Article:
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HOOPSWORLD Week in Review
Posted By Derek Page On February 13, 2011 @ 7:00 am In All,NBA | No Comments
Should Dwight Howard be Getting More Blame?
By Lang Greene
The Orlando Magic are in the midst of arguably the best four-year run in the history of the franchise, yet there are daily doomsday reports of the team’s failure to live up to the lofty expectations set at the beginning of the season.
True, the club was projected to run roughshod through the Eastern Conference and establish themselves as a legit contender to claim the championship perch owned for the past two seasons by the Los Angeles Lakers. Overall, however, the Magic have indeed struggled throughout the season for a variety of reasons. Whether it’s been integrating new players into their system or completely inexcusable stretches of lackadaisical defense Orlando hasn’t consistently resembled a team with championship aspirations.
Some of the criticism has been warranted, most of it hasn’t, but what’s driving the latest surge of doom and gloom fate after every regular season loss is the uncertainty of Dwight Howard’s future in Orlando.
Why the Bulls Keep Winning
By Joel Brigham
In the years between 1998 and 2010, the Chicago Bulls were, at best, good, and at worst, historically awful. But what they haven’t been called since the team won their sixth championship thirteen years ago is "legitimate championship contender." Seemingly overnight, despite massive roster overhaul, significant injuries, and a brand new coach with a brand new system, that’s exactly what the Chicago Bulls are being called in 2011.
Why the Lakers Should Get ‘Melo and Why They Won’t
By Eric Pincus
The possibility of the Lakers trading Andrew Bynum to the Denver Nuggets for Carmelo Anthony set the NBA ablaze on Tuesday.
Depending on perspective, it might be a tough call.
For the Lakers, it doesn’t seem to be. They’ve been committed to Andrew Bynum since they drafted him at 17 years of age and that doesn’t appear to have wavered.
Never mind that he’s had knee problems year after year after year (dating back to high school).
Despite the rumors, buzz and excitement, the Lakers do not appear inclined to make a Bynum/Melo swap.
Perhaps there’s something to be said for keeping the core together. This is a team that won back-to-back titles and three straight Western Conference championships.
The length of Pau Gasol, Lamar Odom and Bynum make the Lakers a very difficult team to deal with.
Jamal Crawford: At Least Eastern Conference Finals
By Lang Greene
The trade deadline continues to be one of the most exciting times of the NBA season for fans and one of the most nerve-racking experiences for the players who find their names constantly appearing in the daily rumor mill.
It just depends on what side of the ball you’re on.
For reigning Sixth Man of the Year Jamal Crawford it’s a case of been there and done that.
Crawford will be an unrestricted free agent this summer, but entered the season with the sole intent to sign a long term extension to remain in Atlanta. But after the franchise invested $180 million in order to re-sign their All-Stars Joe Johnson and Al Horford his future became even less certain with the organization, especially considering the Hawks have absolutely zero interest in paying the luxury tax.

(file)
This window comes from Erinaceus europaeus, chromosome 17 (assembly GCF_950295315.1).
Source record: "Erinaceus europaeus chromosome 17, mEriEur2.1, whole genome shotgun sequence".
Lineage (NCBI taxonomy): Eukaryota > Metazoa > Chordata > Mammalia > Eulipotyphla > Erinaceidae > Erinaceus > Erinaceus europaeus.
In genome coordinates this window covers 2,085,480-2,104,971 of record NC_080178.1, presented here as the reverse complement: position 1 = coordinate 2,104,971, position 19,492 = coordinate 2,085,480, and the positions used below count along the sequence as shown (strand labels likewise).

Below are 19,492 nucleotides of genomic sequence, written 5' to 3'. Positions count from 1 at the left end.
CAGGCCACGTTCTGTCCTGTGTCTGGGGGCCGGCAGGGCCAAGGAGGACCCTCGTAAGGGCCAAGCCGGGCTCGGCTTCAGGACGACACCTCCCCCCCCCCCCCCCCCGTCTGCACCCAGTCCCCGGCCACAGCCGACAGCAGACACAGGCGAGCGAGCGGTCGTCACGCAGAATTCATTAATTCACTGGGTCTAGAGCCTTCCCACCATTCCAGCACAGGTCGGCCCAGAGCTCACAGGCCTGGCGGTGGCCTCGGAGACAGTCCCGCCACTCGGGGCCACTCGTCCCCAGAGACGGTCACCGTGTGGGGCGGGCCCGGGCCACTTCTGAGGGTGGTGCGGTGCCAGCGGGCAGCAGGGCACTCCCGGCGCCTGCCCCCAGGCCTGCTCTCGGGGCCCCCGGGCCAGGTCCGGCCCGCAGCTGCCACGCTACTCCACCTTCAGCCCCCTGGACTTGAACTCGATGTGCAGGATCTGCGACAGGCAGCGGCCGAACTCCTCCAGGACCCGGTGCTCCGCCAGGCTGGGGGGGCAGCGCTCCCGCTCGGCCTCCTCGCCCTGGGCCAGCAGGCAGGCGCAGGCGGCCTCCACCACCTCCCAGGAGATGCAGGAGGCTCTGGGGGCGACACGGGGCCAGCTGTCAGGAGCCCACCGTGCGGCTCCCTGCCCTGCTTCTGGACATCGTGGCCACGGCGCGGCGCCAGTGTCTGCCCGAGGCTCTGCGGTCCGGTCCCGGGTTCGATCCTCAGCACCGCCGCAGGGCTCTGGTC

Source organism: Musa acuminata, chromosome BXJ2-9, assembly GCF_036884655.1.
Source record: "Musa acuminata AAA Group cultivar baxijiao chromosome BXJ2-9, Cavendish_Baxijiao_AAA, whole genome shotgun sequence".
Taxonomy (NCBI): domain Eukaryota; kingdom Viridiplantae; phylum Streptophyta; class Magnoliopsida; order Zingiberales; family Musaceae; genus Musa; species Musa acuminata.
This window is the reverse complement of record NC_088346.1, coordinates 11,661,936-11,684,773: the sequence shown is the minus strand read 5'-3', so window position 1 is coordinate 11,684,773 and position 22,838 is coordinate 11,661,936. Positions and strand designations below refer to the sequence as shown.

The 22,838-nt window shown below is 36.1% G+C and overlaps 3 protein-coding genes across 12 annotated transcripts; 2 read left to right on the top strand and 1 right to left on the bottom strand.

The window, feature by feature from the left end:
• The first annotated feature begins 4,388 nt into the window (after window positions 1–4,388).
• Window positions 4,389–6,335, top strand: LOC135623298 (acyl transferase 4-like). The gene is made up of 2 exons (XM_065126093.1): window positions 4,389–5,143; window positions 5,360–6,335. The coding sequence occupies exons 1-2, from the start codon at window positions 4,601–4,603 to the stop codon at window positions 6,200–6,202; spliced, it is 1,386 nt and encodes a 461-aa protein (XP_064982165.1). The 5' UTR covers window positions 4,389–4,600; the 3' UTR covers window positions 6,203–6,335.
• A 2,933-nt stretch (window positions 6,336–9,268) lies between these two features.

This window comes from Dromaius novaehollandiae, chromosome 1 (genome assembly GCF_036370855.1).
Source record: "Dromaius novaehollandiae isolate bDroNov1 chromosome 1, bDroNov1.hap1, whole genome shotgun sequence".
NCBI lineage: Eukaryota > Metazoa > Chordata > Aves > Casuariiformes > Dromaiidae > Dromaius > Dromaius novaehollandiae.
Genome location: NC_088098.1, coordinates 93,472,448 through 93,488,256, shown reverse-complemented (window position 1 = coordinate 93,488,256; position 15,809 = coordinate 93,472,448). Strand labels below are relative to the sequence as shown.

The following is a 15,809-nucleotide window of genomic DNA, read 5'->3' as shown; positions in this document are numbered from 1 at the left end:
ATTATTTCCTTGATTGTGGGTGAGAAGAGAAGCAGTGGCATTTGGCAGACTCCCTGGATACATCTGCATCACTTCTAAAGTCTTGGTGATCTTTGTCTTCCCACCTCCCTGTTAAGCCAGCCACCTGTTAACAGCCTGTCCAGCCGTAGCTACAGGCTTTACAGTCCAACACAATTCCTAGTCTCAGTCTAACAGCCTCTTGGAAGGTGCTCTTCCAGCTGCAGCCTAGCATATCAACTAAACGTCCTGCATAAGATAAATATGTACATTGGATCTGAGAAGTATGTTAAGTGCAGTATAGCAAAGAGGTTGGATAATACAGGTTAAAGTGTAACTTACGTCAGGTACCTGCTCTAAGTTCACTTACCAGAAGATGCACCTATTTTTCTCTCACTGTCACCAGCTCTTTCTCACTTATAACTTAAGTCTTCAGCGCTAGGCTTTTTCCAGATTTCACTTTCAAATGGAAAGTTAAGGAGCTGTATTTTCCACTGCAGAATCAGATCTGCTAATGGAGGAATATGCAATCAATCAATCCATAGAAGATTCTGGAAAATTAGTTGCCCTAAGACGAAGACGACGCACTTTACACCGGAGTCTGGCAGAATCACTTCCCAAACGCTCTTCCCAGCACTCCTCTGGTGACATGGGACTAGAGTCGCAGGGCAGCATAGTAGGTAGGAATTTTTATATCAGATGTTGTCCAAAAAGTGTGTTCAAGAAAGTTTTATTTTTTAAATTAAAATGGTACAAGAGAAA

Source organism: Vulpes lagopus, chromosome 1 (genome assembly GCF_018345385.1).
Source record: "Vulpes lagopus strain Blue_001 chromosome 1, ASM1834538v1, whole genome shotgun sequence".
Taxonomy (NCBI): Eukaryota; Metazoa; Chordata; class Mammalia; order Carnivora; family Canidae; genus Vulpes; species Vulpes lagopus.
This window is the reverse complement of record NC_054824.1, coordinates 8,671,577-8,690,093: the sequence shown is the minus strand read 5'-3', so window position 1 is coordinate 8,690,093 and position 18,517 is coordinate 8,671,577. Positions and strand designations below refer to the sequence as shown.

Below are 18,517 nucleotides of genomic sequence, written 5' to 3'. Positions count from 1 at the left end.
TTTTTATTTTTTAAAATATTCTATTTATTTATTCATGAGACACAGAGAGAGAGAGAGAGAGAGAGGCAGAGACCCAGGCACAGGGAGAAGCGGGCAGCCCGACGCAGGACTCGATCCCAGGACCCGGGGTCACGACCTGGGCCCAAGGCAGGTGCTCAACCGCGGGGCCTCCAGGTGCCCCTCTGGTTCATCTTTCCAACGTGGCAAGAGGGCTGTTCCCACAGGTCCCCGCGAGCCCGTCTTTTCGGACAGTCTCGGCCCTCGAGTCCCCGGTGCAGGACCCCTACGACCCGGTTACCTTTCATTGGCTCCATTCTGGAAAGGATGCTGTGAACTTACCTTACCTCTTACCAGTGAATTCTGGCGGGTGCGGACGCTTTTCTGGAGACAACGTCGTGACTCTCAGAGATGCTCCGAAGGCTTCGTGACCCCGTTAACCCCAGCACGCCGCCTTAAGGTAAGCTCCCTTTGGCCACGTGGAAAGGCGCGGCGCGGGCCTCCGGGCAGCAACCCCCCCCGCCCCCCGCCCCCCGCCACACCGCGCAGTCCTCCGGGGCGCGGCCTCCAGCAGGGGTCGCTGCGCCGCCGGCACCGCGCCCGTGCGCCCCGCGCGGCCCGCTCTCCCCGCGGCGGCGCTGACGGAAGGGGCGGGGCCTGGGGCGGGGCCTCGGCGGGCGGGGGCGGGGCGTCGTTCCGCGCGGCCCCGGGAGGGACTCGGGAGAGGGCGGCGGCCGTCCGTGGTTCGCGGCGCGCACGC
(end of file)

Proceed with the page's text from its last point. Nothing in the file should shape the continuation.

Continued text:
Best/Worst Schedules After the Break
By Mark Nugent
The All-Star break is just one week away and teams are preparing for that final push towards the playoffs. For some, the post All-Star schedule will make it difficult for them to continue the success they are currently experience (example: Portland Trail Blazers). For others, a favorable schedule could mean a trip to the playoffs (example: Houston Rockets).
In determining a team’s remaining strength of schedule the key factors to look at are games against teams above/below .500, games against projected playoff teams, number of home/road games, longest home/road stretches, and total number of back-to-back games.
For the purposes of this discussion both the Indiana Pacers and Charlotte Bobcats will be considered playoff teams because the race for the final spot in the East seems to change every day. Along with those two, the Celtics, HEAT, Bulls, Magic, Hawks, and Knicks are pretty close to locks to make the playoffs. The 76ers round out the east, even though a two-game losing streak could have them on the outside looking in.
Jerry Sloan: A Tribute
By Bill Ingram
Few NBA head coaches are as associated with the word "excellence" as long-time Utah Jazz head coach Jerry Sloan. Sure, Phil Jackson and Gregg Popovich are the league’s current gold standard, with multiple championships to their credit, and legendary coaches like Red Auerbach, Pat Riley and Chuck Daley have made their lasting marks on the NBA. But after 23 years at the helm of the Utah Jazz, Sloan is every bit as elite as his ring-bearing peers, even though he never managed to get that one elusive achievement.
Sloan’s no-nonsense approach gained him the respect of his players, and his love for the game kept him going even when the team went through its down times. He took the helm of the Jazz in 1988-89, replacing Frank Layden, a time when John Stockton and Karl Malone were just becoming household names and Mark Eaton patrolled the paint. For 15 straight seasons he led the Jazz to the postseason, and to the NBA Finals twice. When Stockton and Malone retired Sloan could have done what so many other coaches have done and retire or move on to another team. Instead, he stayed loyal to his team, and after three years of roster rebuilding he had them right back in the postseason.
Through it all, Sloan maintained a no-nonsense approach. He never did anything to tarnish a player’s image, never called anyone out in public, and never took credit for any of his many successes. He was all about the game, and that was his solitary focus.
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